We have to attached dumps and two different bugchecks:
A kernel-mode driver attempted to access pageable memory at a process IRQL (Interrupt Request Level) that was too high.
Usual causes are a device driver has a bug and attempted to access invalid memory, the pagefile has been corrupted or there is a memory problem.
A driver has tried to request an IRP (I/O Request Packet) be completed that is already complete.
Usual causes are a device driver issue.
Both of these dumps are faulting the driver Wdf01000.sys which is not the true culprit as it's the WDF Dynamic - Kernel Mode Driver Framework Runtime. There is likely another 3rd party device driver causing conflicts, and to see if this is the case, let's enable Driver Verifier.
However, before doing that, do the following:
1. In your loaded drivers list, dtsoftbus01.sys is listed which is the Daemon Tools driver. Daemon Tools is a very popular cause of BSOD's in 7/8 based systems. Please uninstall Daemon Tools. Alternative imaging programs are: MagicISO, Power ISO, etc.
What is Driver Verifier?
Driver Verifier is included in Windows 8, 7, Windows Server 2008 R2, Windows Vista, Windows Server 2008, Windows 2000, Windows XP, and Windows Server 2003 to promote stability and reliability; you can use this tool to troubleshoot driver issues. Windows kernel-mode components can cause system corruption or system failures as a result of an improperly written driver, such as an earlier version of a Windows Driver Model (WDM) driver.
Essentially, if there's a 3rd party driver believed to be at issue, enabling Driver Verifier will help flush out the rogue driver if it detects a violation.
Before enabling Driver Verifier, it is recommended to create a System Restore Point:
Vista - START | type rstrui - create a restore point
Windows 7 - START | type create | select "Create a Restore Point"
Windows 8 - Restore Point - Create in Windows 8
How to enable Driver Verifier:
Start > type "verifier" without the quotes > Select the following options -
1. Select - "Create custom settings (for code developers)"
2. Select - "Select individual settings from a full list"
3. Check the following boxes -
- Special Pool
- Pool Tracking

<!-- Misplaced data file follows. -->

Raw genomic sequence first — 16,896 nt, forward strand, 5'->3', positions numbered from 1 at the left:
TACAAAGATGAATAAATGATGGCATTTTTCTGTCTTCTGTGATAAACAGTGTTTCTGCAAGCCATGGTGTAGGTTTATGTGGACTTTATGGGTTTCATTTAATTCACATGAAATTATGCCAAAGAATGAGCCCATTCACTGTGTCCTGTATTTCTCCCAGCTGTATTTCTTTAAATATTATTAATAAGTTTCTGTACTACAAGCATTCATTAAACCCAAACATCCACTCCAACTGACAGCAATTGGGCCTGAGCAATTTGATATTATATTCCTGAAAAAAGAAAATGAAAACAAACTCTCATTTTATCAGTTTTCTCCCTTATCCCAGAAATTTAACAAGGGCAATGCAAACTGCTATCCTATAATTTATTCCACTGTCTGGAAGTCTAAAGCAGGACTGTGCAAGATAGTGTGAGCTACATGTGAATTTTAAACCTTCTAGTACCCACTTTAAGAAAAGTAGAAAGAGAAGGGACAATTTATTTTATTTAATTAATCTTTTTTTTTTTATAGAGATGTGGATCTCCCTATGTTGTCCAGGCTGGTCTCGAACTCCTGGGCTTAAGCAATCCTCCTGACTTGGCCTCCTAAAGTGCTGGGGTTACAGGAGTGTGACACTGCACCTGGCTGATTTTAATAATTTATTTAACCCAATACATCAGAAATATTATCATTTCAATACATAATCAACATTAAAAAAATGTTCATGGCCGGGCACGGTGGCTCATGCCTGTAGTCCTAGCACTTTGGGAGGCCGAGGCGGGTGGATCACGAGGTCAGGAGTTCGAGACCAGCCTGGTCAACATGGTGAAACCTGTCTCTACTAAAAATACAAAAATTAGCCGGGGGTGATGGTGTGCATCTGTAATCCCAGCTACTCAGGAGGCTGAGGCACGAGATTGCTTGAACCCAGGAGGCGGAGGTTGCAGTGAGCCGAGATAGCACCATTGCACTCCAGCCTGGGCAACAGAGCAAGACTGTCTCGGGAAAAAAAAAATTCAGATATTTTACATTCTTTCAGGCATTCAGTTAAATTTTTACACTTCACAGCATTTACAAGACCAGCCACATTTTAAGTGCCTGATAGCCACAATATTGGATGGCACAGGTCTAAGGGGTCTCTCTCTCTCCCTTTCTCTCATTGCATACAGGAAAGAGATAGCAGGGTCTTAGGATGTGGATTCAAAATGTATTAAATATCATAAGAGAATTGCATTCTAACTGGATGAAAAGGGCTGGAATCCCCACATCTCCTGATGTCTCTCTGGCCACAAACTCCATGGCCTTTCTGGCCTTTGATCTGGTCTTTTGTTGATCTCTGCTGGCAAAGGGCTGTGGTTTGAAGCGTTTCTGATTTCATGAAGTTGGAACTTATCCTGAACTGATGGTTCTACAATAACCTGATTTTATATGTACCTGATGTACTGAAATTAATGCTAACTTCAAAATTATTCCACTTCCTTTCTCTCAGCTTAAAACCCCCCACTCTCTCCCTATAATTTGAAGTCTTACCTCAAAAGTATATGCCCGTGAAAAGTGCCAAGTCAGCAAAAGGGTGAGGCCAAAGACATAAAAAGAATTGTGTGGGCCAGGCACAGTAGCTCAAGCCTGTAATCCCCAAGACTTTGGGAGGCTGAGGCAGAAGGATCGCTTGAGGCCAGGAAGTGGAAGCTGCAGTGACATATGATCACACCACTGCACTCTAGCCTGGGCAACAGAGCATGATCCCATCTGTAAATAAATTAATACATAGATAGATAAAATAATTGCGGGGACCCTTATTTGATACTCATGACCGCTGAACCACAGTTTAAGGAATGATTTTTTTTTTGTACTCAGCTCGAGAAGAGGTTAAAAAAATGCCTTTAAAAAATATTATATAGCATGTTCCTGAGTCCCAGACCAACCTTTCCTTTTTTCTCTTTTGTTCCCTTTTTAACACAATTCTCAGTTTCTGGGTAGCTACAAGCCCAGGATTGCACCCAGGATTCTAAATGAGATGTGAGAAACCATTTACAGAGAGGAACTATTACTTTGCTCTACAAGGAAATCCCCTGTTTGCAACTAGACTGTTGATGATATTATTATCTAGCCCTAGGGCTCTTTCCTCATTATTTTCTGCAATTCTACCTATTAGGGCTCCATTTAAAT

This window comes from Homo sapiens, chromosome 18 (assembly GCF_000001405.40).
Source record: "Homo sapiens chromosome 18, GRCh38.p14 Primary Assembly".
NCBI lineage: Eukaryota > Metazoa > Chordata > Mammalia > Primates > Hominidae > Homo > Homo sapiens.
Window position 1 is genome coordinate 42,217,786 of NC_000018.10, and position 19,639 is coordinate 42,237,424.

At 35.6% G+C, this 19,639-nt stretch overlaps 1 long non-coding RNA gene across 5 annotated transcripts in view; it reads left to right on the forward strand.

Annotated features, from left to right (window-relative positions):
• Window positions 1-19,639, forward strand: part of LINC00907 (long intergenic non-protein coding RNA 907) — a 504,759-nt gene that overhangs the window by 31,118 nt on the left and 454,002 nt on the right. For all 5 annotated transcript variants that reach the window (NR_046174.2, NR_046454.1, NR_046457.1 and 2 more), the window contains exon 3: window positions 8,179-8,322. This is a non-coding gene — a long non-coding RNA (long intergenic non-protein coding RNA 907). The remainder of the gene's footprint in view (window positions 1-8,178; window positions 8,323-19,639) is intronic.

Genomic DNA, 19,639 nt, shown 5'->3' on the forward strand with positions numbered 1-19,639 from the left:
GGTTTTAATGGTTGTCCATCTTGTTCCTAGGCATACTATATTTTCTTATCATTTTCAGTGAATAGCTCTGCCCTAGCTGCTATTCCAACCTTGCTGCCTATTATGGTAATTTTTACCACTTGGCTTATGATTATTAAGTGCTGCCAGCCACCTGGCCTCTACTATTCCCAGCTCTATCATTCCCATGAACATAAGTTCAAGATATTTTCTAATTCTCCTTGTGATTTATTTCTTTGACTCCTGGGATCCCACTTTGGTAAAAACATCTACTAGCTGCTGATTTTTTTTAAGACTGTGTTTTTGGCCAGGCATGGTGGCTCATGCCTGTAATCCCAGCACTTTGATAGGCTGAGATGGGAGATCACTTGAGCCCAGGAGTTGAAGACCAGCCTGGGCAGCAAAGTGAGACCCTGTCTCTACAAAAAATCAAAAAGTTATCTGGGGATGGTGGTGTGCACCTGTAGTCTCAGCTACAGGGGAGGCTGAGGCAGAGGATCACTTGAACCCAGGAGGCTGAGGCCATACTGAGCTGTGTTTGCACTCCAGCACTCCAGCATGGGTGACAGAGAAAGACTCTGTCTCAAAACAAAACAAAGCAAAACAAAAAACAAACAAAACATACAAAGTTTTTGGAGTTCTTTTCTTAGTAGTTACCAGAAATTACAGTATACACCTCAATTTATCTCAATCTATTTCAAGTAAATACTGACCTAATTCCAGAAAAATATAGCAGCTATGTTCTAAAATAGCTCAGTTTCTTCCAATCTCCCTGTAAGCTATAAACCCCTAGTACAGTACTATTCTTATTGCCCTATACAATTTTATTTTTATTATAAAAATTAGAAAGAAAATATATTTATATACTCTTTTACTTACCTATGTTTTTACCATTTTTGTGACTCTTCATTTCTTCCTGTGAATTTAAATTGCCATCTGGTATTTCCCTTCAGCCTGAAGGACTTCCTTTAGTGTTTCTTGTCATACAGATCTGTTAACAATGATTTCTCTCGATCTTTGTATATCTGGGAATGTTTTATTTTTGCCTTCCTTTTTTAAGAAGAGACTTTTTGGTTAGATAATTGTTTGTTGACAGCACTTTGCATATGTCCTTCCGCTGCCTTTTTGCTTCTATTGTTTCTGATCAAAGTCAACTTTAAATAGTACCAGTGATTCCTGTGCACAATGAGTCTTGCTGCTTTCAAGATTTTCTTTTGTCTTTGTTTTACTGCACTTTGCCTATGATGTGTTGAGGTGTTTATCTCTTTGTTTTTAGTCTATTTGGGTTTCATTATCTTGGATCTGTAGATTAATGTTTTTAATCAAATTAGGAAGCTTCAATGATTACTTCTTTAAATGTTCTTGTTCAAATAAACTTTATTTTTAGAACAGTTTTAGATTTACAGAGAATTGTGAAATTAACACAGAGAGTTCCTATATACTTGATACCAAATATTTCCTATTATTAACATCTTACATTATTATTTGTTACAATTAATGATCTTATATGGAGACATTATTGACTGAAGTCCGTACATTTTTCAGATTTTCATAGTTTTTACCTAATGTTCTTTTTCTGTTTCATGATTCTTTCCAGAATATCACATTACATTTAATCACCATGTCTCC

- Force IRQL Checking
- Deadlock Detection
- Security Checks (Windows 7)
- Concurrentcy Stress Test (Windows 8)
- DDI compliance checking (Windows 8)
- Miscellaneous Checks
4. Select - "Select driver names from a list"
5. Click on the "Provider" tab. This will sort all of the drivers by the provider.
6. Check EVERY box that is NOT
provided by Microsoft / Microsoft Corporation.
7. Click on Finish.
Important information regarding Driver Verifier:
- If Driver Verifier finds a violation, the system will BSOD.
- After enabling Driver Verifier and restarting the system, depending on the culprit, if for example the driver is on start-up, you may not be able to get back into normal Windows because Driver Verifier will flag it, and as stated above, that will cause / force a BSOD.
If this happens, do not
panic, do the following:
- Boot into Safe Mode by repeatedly tapping the F8 key during boot-up.
- Once in Safe Mode - Start > type "system restore" without the quotes.
- Choose the restore point you created earlier.
If you did not set up a restore point, do not worry, you can still disable Driver Verifier to get back into normal Windows:
- Start > Search > type "cmd" without the quotes.
- To turn off Driver Verifier, type in cmd "verifier /reset" without the quotes.
・ Restart and boot into normal Windows.
How long should I keep Driver Verifier enabled for?
It varies, many experts and analysts have different recommendations. Personally, I recommend keeping it enabled for at least 24 hours. If you don't BSOD by then, disable Driver Verifier.
My system BSOD'd, where can I find the crash dumps?
They will be located in %systemroot%Minidump
Any other questions can most likely be answered by this article:
Using Driver Verifier to identify issues with Windows drivers for advanced users